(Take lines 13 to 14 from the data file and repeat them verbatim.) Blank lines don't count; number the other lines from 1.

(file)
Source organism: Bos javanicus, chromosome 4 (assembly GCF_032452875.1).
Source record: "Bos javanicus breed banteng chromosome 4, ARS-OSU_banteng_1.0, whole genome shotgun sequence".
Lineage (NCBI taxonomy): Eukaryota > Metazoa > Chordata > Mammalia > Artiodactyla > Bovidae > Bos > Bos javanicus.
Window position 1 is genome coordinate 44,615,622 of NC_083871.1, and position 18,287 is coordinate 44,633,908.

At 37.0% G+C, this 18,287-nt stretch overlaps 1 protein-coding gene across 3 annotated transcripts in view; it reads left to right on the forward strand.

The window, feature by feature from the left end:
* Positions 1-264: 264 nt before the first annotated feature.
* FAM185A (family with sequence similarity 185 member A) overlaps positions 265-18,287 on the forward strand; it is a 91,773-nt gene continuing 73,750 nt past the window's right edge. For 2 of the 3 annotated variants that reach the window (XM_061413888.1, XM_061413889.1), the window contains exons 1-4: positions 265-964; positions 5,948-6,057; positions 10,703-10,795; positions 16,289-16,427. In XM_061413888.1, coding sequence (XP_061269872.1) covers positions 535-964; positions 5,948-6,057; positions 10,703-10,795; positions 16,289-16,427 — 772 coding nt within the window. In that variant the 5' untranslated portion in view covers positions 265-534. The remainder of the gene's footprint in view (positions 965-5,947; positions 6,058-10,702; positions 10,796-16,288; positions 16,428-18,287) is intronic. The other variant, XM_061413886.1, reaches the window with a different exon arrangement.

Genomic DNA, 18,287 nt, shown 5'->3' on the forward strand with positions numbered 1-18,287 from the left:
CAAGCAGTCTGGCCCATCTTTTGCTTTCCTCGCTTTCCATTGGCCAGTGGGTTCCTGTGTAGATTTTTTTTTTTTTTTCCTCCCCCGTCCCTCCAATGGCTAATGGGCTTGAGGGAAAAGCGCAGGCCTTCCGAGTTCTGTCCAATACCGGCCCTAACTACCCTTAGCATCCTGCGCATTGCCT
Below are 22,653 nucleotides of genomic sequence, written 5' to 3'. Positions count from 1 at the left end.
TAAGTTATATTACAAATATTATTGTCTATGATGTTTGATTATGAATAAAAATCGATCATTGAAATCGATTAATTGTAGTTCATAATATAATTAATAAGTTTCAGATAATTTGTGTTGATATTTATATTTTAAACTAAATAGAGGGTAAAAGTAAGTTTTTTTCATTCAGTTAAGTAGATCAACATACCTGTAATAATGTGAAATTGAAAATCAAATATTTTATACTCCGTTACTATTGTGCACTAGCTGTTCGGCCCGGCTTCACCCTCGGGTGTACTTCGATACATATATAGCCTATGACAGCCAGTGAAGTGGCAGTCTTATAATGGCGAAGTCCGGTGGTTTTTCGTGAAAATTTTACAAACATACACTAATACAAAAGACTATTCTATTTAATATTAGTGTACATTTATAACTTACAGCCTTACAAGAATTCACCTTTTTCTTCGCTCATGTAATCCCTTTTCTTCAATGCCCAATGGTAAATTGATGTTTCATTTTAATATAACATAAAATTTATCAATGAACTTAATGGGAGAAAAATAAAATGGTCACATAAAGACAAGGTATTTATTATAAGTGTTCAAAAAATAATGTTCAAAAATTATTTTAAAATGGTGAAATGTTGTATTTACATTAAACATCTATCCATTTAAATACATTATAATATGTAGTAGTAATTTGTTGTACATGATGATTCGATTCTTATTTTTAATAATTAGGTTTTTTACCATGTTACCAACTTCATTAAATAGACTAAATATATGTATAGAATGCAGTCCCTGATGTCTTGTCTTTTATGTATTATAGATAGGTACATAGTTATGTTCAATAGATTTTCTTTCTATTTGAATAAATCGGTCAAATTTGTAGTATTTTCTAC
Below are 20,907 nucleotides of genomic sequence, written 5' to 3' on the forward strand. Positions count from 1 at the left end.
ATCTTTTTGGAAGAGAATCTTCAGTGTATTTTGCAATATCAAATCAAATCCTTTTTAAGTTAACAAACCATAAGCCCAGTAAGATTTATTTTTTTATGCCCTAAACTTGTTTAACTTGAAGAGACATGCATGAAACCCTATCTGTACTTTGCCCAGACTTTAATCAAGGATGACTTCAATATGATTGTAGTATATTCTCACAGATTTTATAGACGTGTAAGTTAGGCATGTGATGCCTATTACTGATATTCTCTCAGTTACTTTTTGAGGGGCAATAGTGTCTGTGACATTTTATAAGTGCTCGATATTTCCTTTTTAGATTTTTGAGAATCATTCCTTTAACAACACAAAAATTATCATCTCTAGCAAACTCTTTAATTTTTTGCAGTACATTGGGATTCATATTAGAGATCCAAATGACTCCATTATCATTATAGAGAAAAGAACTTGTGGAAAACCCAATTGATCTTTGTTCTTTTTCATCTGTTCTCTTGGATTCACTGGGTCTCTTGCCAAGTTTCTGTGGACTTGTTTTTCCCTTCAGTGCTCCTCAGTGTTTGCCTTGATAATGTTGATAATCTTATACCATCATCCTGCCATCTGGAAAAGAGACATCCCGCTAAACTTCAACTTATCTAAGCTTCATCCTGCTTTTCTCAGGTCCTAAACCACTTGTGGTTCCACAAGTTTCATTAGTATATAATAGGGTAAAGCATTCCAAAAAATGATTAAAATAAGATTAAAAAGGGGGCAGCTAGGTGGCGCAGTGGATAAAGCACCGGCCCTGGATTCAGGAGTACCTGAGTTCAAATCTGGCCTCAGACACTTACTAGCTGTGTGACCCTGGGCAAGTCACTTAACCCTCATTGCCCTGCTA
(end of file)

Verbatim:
Below are 20,907 nucleotides of genomic sequence, written 5' to 3' on the forward strand. Positions count from 1 at the left end.
ATCTTTTTGGAAGAGAATCTTCAGTGTATTTTGCAATATCAAATCAAATCCTTTTTAAGTTAACAAACCATAAGCCCAGTAAGATTTATTTTTTTATGCCCTAAACTTGTTTAACTTGAAGAGACATGCATGAAACCCTATCTGTACTTTGCCCAGACTTTAATCAAGGATGACTTCAATATGATTGTAGTATATTCTCACAGATTTTATAGACGTGTAAGTTAGGCATGTGATGCCTATTACTGATATTCTCTCAGTTACTTTTTGAGGGGCAATAGTGTCTGTGACATTTTATAAGTGCTCGATATTTCCTTTTTAGATTTTTGAGAATCATTCCTTTAACAACACAAAAATTATCATCTCTAGCAAACTCTTTAATTTTTTGCAGTACATTGGGATTCATATTAGAGATCCAAATGACTCCATTATCATTATAGAGAAAAGAACTTGTGGAAAACCCAATTGATCTTTGTTCTTTTTCATCTGTTCTCTTGGATTCACTGGGTCTCTTGCCAAGTTTCTGTGGACTTGTTTTTCCCTTCAGTGCTCCTCAGTGTTTGCCTTGATAATGTTGATAATCTTATACCATCATCCTGCCATCTGGAAAAGAGACATCCCGCTAAACTTCAACTTATCTAAGCTTCATCCTGCTTTTCTCAGGTCCTAAACCACTTGTGGTTCCACAAGTTTCATTAGTATATAATAGGGTAAAGCATTCCAAAAAATGATTAAAATAAGATTAAAAAGGGGGCAGCTAGGTGGCGCAGTGGATAAAGCACCGGCCCTGGATTCAGGAGTACCTGAGTTCAAATCTGGCCTCAGACACTTACTAGCTGTGTGACCCTGGGCAAGTCACTTAACCCTCATTGCCCTGCTA